Ever wanted to make an embroidered patch? Don't have an embroidery machine? No problem! In this instructable, I will show you how to make basic patches with my 10 year-old sewing machine.In case you were curious as to what these were for, I am making a BLU Sniper costume from Team Fortress 2.This is my first instructable, so any concrit you have would be appreciated =]
Step 1: Supplies
To make patches, you will need the following:-a sewing machine that can do satin stitch-a base fabric-fusible interfacing-thread-design-a pencil-a light box of some kind-if you have one, an embroidery hoop (I didn't have one, but you might need one if you are doing wider stitching)
Step 2: Prepare Your Base Fabric, part 1
If you chose a lighter-weight fabric for your base fabric, you are going to need to interface it in order for it to keep its body and shape. BUT FIRST: PRESS YOUR FABRIC.Heat up your iron to the setting that is appropriate for the fabric you are using. In this case, wool, I set my iron to 5. REMEMBER:THE IRON IS YOUR FRIENDTHE IRON IS YOUR FRIENDTHE IRON IS YOUR FRIENDTHE IRON IS YOUR FRIENDFabric always looks better when it's not wrinkly. (In case you couldn't tell, this is a pet peeve of mine ;) )
Step 3: Prepare Your Base Fabric, part 2
Okay, now you lay your fabric on top of the fusible interfacing and go over it with the iron in a couple of strokes.
Then flip it over and do another pass with the iron. If you have excess interfacing sticking out, it will probably stick to your ironing board, but that's not a big deal. Just peel it off.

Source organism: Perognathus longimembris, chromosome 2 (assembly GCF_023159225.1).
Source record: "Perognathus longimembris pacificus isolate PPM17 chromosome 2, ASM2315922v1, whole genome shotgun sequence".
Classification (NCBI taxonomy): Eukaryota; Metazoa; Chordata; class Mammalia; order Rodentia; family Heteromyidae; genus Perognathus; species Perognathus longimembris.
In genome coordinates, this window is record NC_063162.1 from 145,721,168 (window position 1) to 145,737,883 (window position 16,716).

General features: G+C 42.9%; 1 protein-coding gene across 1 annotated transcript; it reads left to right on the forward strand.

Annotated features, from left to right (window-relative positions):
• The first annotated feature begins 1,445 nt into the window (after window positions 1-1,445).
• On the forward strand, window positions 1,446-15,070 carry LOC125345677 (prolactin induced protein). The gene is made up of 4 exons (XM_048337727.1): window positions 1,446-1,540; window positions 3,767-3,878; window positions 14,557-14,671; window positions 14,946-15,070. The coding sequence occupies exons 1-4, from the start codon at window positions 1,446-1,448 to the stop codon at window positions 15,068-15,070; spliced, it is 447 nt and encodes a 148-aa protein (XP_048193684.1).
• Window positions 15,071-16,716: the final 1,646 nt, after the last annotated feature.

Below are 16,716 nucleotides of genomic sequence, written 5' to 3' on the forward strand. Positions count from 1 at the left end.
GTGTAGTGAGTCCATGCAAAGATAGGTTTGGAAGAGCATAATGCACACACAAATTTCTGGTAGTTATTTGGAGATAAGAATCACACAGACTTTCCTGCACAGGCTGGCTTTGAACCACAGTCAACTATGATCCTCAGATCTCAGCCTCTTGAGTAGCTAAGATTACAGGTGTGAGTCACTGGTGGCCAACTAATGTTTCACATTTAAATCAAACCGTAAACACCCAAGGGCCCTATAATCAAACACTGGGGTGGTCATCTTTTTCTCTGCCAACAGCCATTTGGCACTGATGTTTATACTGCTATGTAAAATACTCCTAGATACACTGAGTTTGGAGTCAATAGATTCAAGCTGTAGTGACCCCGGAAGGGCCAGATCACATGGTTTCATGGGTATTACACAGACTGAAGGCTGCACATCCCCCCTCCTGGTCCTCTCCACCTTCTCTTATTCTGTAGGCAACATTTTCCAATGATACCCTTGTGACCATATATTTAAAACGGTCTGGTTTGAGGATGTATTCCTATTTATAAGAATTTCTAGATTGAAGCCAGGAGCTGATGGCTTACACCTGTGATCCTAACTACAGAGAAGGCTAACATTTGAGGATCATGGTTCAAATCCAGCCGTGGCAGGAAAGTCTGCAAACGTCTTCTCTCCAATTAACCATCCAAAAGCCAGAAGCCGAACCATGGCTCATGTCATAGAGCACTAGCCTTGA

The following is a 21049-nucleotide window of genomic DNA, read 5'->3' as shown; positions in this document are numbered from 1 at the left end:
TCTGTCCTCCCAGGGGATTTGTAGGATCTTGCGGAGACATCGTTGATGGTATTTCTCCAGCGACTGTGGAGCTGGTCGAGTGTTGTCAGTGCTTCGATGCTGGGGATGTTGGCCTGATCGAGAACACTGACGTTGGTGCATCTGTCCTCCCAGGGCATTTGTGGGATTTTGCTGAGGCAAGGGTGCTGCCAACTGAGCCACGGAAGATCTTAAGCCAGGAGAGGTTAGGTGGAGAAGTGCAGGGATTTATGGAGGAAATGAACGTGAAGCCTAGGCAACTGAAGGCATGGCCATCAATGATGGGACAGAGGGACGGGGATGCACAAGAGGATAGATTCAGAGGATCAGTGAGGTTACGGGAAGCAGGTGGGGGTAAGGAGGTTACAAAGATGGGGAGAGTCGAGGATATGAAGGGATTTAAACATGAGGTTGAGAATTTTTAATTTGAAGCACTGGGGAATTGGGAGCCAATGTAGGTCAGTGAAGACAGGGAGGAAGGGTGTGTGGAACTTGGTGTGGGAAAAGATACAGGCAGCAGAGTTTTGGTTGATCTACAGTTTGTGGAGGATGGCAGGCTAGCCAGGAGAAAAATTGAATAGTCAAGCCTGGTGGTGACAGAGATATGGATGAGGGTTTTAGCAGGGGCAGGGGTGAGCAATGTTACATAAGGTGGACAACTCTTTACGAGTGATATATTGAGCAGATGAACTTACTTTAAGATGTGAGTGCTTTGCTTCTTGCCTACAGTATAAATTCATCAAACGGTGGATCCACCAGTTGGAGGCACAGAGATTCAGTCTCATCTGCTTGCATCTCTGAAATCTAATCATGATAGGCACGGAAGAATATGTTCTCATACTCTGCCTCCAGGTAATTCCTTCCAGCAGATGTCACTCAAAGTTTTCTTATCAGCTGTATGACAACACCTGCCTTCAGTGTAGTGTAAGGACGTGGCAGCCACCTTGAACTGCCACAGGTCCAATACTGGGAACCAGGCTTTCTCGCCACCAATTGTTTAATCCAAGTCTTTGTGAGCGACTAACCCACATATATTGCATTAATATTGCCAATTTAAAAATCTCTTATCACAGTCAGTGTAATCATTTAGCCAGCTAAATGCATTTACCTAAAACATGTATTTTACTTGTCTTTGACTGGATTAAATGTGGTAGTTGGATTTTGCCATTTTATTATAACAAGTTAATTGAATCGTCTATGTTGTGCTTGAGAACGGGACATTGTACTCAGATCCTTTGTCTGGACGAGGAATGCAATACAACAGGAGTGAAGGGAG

Step 4: Setup to Trace Your Design
Take your design and put it under your interfaced fabric. Tape it to a light box of some description or a window with light coming through it.
Step 5: Trace Your Design
Trace your design with a pencil or other washable marking device. I used a compass because my design is mostly circles.
Step 6: Sewing Time!
Fire up your sewing machine! Select your satin stitch and get ready to sew. You may need to change your presser foot. If your design is lots of lines like mine, measure the line width so you can set your stitch width appropriately.If you are filling in a design, you can set it to the widest width and go over your design until it is filled in. WHEN SEWING: make sure you keep your fabric as taut as possible. This is easier to do if you have an embroidery hoop, though I didn't have one. You'll probably need one if you are doing wide stitching.
Step 7: Finishing
When you design your patch, make sure to put in a border of some kind so it doesn't fray (unless you're going for that effect for some reason). When you're done sewing, cut as close to the edge of your stitching as you possibly can. Make sure you don't cut your stitches, though!
Step 8: You're Done!
Now you have some embroidered patches! You can sew them onto whatever you want now.
As for me, I'm off to sew them to the sleeves of my shirt. Have fun!